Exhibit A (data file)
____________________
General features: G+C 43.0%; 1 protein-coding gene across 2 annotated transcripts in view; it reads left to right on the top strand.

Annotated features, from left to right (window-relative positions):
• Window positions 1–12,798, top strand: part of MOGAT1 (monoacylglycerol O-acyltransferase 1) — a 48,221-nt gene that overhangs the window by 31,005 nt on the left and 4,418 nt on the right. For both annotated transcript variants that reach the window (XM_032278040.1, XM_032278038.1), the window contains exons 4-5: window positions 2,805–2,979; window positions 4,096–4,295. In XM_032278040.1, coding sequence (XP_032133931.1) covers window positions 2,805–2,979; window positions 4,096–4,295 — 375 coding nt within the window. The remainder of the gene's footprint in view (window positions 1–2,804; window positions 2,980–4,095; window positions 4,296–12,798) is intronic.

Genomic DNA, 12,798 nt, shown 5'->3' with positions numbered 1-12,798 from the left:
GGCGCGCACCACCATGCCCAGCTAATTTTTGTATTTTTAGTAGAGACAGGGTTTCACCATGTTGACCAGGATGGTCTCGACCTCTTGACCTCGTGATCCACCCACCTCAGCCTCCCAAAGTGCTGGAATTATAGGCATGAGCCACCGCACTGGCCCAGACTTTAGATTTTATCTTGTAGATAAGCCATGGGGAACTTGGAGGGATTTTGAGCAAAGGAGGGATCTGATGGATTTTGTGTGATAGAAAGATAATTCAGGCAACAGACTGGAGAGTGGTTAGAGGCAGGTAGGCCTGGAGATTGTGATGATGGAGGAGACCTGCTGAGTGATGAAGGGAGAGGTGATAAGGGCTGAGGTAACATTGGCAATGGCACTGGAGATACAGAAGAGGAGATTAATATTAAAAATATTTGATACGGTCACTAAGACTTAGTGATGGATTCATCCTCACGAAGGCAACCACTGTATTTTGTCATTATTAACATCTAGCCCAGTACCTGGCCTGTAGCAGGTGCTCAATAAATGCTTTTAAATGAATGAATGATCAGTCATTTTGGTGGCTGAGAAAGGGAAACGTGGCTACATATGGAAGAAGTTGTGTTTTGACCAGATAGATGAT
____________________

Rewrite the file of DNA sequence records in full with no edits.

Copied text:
General features: G+C 43.0%; 1 protein-coding gene across 2 annotated transcripts in view; it reads left to right on the top strand.

Annotated features, from left to right (window-relative positions):
• Window positions 1–12,798, top strand: part of MOGAT1 (monoacylglycerol O-acyltransferase 1) — a 48,221-nt gene that overhangs the window by 31,005 nt on the left and 4,418 nt on the right. For both annotated transcript variants that reach the window (XM_032278040.1, XM_032278038.1), the window contains exons 4-5: window positions 2,805–2,979; window positions 4,096–4,295. In XM_032278040.1, coding sequence (XP_032133931.1) covers window positions 2,805–2,979; window positions 4,096–4,295 — 375 coding nt within the window. The remainder of the gene's footprint in view (window positions 1–2,804; window positions 2,980–4,095; window positions 4,296–12,798) is intronic.

Genomic DNA, 12,798 nt, shown 5'->3' with positions numbered 1-12,798 from the left:
GGCGCGCACCACCATGCCCAGCTAATTTTTGTATTTTTAGTAGAGACAGGGTTTCACCATGTTGACCAGGATGGTCTCGACCTCTTGACCTCGTGATCCACCCACCTCAGCCTCCCAAAGTGCTGGAATTATAGGCATGAGCCACCGCACTGGCCCAGACTTTAGATTTTATCTTGTAGATAAGCCATGGGGAACTTGGAGGGATTTTGAGCAAAGGAGGGATCTGATGGATTTTGTGTGATAGAAAGATAATTCAGGCAACAGACTGGAGAGTGGTTAGAGGCAGGTAGGCCTGGAGATTGTGATGATGGAGGAGACCTGCTGAGTGATGAAGGGAGAGGTGATAAGGGCTGAGGTAACATTGGCAATGGCACTGGAGATACAGAAGAGGAGATTAATATTAAAAATATTTGATACGGTCACTAAGACTTAGTGATGGATTCATCCTCACGAAGGCAACCACTGTATTTTGTCATTATTAACATCTAGCCCAGTACCTGGCCTGTAGCAGGTGCTCAATAAATGCTTTTAAATGAATGAATGATCAGTCATTTTGGTGGCTGAGAAAGGGAAACGTGGCTACATATGGAAGAAGTTGTGTTTTGACCAGATAGATGAT